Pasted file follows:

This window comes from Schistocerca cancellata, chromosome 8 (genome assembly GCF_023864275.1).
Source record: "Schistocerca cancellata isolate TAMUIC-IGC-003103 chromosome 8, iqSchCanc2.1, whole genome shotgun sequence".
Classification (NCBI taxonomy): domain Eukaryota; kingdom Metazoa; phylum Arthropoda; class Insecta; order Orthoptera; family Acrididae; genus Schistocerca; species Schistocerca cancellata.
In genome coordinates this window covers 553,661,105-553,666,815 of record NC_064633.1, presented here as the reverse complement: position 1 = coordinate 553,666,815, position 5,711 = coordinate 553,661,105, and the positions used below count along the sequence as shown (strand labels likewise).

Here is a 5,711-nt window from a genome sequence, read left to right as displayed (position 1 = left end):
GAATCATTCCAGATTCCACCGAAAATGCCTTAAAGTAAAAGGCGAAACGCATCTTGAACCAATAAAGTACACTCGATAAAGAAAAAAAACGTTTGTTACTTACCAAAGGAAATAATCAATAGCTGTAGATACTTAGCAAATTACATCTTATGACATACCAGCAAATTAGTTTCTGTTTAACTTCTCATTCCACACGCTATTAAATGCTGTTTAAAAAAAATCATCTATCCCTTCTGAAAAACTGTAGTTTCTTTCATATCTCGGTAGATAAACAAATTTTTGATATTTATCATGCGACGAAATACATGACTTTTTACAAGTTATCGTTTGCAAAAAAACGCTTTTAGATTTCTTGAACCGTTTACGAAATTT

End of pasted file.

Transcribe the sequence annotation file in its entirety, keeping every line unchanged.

This window comes from Schistocerca cancellata, chromosome 8 (genome assembly GCF_023864275.1).
Source record: "Schistocerca cancellata isolate TAMUIC-IGC-003103 chromosome 8, iqSchCanc2.1, whole genome shotgun sequence".
Classification (NCBI taxonomy): domain Eukaryota; kingdom Metazoa; phylum Arthropoda; class Insecta; order Orthoptera; family Acrididae; genus Schistocerca; species Schistocerca cancellata.
In genome coordinates this window covers 553,661,105-553,666,815 of record NC_064633.1, presented here as the reverse complement: position 1 = coordinate 553,666,815, position 5,711 = coordinate 553,661,105, and the positions used below count along the sequence as shown (strand labels likewise).

Here is a 5,711-nt window from a genome sequence, read left to right as displayed (position 1 = left end):
GAATCATTCCAGATTCCACCGAAAATGCCTTAAAGTAAAAGGCGAAACGCATCTTGAACCAATAAAGTACACTCGATAAAGAAAAAAAACGTTTGTTACTTACCAAAGGAAATAATCAATAGCTGTAGATACTTAGCAAATTACATCTTATGACATACCAGCAAATTAGTTTCTGTTTAACTTCTCATTCCACACGCTATTAAATGCTGTTTAAAAAAAATCATCTATCCCTTCTGAAAAACTGTAGTTTCTTTCATATCTCGGTAGATAAACAAATTTTTGATATTTATCATGCGACGAAATACATGACTTTTTACAAGTTATCGTTTGCAAAAAAACGCTTTTAGATTTCTTGAACCGTTTACGAAATTT